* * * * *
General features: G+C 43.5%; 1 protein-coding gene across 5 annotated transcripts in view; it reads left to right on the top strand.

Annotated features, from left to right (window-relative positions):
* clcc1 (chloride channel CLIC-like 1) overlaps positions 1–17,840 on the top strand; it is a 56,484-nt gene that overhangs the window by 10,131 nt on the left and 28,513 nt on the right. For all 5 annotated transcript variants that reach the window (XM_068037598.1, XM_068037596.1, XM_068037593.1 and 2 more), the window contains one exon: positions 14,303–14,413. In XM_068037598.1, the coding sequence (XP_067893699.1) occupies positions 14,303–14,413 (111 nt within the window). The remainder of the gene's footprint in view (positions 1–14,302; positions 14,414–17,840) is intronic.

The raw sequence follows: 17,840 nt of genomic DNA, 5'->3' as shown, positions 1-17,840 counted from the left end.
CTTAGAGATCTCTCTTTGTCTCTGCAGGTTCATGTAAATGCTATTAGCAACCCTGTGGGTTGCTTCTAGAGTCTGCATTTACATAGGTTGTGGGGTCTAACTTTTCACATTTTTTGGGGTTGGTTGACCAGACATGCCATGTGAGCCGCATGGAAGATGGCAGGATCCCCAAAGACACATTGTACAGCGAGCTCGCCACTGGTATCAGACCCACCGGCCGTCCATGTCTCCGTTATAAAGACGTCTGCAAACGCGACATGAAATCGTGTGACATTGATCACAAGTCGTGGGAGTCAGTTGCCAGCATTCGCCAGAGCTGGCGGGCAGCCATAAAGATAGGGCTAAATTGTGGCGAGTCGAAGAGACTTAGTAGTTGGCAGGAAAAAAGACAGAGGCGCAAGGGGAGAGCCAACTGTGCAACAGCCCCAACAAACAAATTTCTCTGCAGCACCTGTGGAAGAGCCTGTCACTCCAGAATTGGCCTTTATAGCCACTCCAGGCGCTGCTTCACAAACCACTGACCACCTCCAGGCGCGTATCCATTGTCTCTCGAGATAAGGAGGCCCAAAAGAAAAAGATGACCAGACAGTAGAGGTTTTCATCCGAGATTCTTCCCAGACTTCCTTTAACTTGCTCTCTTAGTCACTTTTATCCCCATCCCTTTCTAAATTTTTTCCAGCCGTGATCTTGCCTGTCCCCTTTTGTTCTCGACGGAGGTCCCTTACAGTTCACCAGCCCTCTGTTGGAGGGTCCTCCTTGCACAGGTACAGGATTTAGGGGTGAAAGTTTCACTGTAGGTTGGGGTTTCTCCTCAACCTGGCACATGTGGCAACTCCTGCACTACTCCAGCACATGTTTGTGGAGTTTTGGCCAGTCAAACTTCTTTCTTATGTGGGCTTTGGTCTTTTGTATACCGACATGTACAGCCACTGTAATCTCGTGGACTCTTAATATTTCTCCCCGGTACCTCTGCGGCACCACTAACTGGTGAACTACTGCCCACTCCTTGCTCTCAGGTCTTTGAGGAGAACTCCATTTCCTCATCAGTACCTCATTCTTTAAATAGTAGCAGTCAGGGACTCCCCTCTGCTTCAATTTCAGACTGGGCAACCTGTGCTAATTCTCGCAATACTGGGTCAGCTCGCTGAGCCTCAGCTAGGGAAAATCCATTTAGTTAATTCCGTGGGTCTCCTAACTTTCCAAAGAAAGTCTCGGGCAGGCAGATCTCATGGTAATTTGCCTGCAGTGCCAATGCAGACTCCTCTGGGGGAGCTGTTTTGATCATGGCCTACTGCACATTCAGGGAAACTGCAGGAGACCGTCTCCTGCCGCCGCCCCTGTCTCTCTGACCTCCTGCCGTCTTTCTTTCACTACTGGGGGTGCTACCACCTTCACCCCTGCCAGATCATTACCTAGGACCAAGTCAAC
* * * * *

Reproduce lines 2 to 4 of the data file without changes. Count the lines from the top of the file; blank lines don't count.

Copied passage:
Annotated features, from left to right (window-relative positions):
* clcc1 (chloride channel CLIC-like 1) overlaps positions 1–17,840 on the top strand; it is a 56,484-nt gene that overhangs the window by 10,131 nt on the left and 28,513 nt on the right. For all 5 annotated transcript variants that reach the window (XM_068037598.1, XM_068037596.1, XM_068037593.1 and 2 more), the window contains one exon: positions 14,303–14,413. In XM_068037598.1, the coding sequence (XP_067893699.1) occupies positions 14,303–14,413 (111 nt within the window). The remainder of the gene's footprint in view (positions 1–14,302; positions 14,414–17,840) is intronic.

The raw sequence follows: 17,840 nt of genomic DNA, 5'->3' as shown, positions 1-17,840 counted from the left end.